President Obama decided he had the legal authority to continue the U.S. military campaign in Libya without congressional approval over the objections of Justice Department and Pentagon lawyers.
Instead, the president sided with other senior administration lawyers who said that continuing U.S. participation in the air operations against the regime of Libyan leader Muammar al-Qaddafi did not constitute "hostilities," triggering the need for Congressional permission under the War Powers Resolution, the New York Times reported in its online edition Friday night.
Among those reported to support the president's action were White House counsel Robert Bauer and State Department legal adviser Harold H. Koh, the paper said. Those opposed included Pentagon General Counsel Jeh C. Johnson and acting head of the Justice Department's Office of Legal Counsel Caroline D. Krass.
One issue was reported to be whether firing missiles from drones amounted to hostilities.
Presidents can ignore the advice of the Office of Legal Counsel, but rarely do so.
The 1973 law prohibits the military from being involved in actions for more than 60 days without congressional authorization, plus a 30-day extension. The 60-day deadline passed last month with the White House saying it is in compliance with the law. The 90-day mark is Sunday.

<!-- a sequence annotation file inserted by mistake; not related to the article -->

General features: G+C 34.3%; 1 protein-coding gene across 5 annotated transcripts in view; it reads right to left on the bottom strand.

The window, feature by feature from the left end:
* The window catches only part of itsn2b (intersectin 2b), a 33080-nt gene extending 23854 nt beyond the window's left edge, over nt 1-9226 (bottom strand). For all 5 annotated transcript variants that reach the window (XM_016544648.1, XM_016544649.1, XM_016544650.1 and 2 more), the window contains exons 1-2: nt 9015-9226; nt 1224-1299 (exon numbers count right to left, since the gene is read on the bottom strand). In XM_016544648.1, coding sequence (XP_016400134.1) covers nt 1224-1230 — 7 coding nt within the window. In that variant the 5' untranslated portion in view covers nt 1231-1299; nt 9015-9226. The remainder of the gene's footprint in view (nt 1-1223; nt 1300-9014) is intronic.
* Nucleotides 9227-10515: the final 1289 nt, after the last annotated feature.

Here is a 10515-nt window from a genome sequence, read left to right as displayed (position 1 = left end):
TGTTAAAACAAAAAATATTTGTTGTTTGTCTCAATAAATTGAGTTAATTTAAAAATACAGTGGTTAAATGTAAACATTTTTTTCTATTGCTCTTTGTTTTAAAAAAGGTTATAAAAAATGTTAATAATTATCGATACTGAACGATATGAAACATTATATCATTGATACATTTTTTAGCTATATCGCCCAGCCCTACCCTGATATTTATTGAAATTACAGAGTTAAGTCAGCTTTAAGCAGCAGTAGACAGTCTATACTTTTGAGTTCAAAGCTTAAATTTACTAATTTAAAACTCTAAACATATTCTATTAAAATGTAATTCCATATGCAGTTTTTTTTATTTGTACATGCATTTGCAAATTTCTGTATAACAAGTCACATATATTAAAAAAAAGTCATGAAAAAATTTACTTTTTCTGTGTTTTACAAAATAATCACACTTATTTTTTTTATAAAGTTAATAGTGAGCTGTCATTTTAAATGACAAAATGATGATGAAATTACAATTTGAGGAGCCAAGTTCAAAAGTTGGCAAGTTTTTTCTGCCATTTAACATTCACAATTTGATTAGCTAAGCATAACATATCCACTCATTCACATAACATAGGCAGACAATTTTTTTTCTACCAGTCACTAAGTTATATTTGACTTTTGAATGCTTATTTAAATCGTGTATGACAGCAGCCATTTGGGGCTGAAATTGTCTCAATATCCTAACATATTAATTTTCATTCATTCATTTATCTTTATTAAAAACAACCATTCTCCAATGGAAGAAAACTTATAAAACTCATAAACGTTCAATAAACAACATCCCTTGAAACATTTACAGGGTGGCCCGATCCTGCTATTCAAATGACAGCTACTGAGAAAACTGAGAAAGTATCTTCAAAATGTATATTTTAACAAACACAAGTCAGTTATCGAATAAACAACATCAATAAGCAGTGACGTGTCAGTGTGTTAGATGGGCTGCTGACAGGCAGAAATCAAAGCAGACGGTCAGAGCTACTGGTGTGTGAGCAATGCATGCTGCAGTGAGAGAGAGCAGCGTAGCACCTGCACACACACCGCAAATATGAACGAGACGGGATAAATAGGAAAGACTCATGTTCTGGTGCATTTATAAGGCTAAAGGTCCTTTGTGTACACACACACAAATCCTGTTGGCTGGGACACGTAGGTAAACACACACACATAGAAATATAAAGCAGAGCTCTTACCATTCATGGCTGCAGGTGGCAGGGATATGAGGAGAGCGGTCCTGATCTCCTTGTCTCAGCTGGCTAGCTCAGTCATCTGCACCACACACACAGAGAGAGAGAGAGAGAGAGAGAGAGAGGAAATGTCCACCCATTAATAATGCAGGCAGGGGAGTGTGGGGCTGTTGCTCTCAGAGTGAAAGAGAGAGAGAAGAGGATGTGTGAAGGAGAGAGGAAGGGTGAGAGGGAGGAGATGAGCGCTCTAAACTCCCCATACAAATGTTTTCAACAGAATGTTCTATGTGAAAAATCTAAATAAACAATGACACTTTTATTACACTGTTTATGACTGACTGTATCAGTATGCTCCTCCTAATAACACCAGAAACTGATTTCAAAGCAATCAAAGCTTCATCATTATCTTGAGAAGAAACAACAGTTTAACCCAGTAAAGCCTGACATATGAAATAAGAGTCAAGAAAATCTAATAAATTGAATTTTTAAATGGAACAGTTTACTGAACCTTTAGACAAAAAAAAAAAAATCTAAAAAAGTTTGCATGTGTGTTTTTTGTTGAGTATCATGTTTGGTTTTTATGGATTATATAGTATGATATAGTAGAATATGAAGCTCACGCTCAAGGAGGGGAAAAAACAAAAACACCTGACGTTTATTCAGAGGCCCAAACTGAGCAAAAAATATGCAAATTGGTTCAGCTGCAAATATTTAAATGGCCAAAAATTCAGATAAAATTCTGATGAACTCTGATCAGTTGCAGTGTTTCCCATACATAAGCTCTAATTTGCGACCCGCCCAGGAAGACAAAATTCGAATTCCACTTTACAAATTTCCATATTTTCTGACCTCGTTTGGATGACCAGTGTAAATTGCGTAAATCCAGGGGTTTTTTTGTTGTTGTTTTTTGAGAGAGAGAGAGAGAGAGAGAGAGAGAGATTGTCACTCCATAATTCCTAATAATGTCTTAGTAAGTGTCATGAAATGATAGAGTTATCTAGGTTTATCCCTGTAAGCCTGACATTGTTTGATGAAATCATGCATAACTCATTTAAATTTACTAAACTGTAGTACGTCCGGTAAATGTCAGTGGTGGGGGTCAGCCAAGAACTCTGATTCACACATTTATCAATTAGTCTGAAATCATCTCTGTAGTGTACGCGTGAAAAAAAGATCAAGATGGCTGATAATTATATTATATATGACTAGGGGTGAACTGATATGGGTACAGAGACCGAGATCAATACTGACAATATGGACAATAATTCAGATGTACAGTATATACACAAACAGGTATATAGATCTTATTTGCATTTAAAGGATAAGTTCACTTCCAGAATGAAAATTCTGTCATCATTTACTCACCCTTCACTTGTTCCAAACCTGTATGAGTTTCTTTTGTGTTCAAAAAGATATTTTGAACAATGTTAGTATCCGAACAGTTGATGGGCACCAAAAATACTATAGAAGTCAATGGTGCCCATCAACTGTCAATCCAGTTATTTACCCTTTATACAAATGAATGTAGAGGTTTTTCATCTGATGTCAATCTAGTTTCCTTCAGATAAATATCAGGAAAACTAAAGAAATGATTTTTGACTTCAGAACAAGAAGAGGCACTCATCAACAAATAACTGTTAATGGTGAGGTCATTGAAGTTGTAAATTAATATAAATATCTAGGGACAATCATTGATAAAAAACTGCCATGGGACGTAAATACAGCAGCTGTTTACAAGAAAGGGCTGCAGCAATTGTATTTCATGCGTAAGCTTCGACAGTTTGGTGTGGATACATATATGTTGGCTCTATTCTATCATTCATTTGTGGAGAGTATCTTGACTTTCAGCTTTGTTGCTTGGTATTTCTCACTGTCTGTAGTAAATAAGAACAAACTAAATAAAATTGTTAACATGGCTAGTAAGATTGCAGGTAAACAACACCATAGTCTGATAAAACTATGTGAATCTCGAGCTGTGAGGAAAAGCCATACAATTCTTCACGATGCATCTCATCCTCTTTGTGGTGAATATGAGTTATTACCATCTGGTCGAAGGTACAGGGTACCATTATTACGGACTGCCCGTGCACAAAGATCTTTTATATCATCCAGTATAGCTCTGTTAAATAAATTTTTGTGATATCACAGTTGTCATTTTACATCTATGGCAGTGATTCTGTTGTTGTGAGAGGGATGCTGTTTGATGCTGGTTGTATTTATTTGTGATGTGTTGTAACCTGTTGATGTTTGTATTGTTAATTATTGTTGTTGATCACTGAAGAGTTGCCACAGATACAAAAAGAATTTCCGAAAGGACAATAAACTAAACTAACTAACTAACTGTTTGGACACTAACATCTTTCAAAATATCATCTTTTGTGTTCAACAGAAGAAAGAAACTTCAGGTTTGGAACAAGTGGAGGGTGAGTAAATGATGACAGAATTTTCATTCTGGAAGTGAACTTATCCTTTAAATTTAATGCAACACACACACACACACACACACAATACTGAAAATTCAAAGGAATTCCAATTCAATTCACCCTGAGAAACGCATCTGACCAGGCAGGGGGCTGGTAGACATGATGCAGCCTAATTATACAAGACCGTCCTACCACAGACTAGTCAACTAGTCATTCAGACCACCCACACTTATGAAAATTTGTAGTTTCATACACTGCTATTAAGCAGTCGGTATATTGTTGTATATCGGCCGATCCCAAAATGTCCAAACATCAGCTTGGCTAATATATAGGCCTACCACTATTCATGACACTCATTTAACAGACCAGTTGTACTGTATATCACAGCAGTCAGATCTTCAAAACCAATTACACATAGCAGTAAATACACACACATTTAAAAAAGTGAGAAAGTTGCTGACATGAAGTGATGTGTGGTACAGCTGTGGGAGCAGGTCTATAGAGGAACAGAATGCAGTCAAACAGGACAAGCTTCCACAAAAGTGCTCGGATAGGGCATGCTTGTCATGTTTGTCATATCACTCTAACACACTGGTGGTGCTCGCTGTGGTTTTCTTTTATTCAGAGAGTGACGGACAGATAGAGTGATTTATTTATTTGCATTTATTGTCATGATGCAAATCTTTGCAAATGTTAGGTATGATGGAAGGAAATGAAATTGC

Sen. Bob Corker, R-Tenn., a member of the Senate Foreign Relations Committee, said that he found it "interesting that in early April the president touted the Office of Legal Counsel's legal opinion on actions in Libya, and now that the opinion doesn't fit his agenda, he chooses to ignore them."
"If dropping bombs and firing missiles on military installations are not hostilities, I don't know what is," he said. "The president's actions on Libya are nothing short of bizarre."
White House chief spokesman Jay Carney addressed the internal debate over the resolution at his briefing Thursday.
He said "there was a robust(I have said in another blog Obama needs to come up with a new word We are so tired of hearing robust) process through which the president received the advice he relied on in determining the application" of the War Powers Resolution.
He noted the resolution has been subject to intense debate since it was first enacted in 1973.
"We are not going to get into the internal process by which the president receives legal advice," Carney said. "It should come as no surprise that there would be some disagreements, even within an administration, regarding the application of a statute that is nearly 40 years old to a unique and evolving conflict. Those disagreements are ordinary and healthy."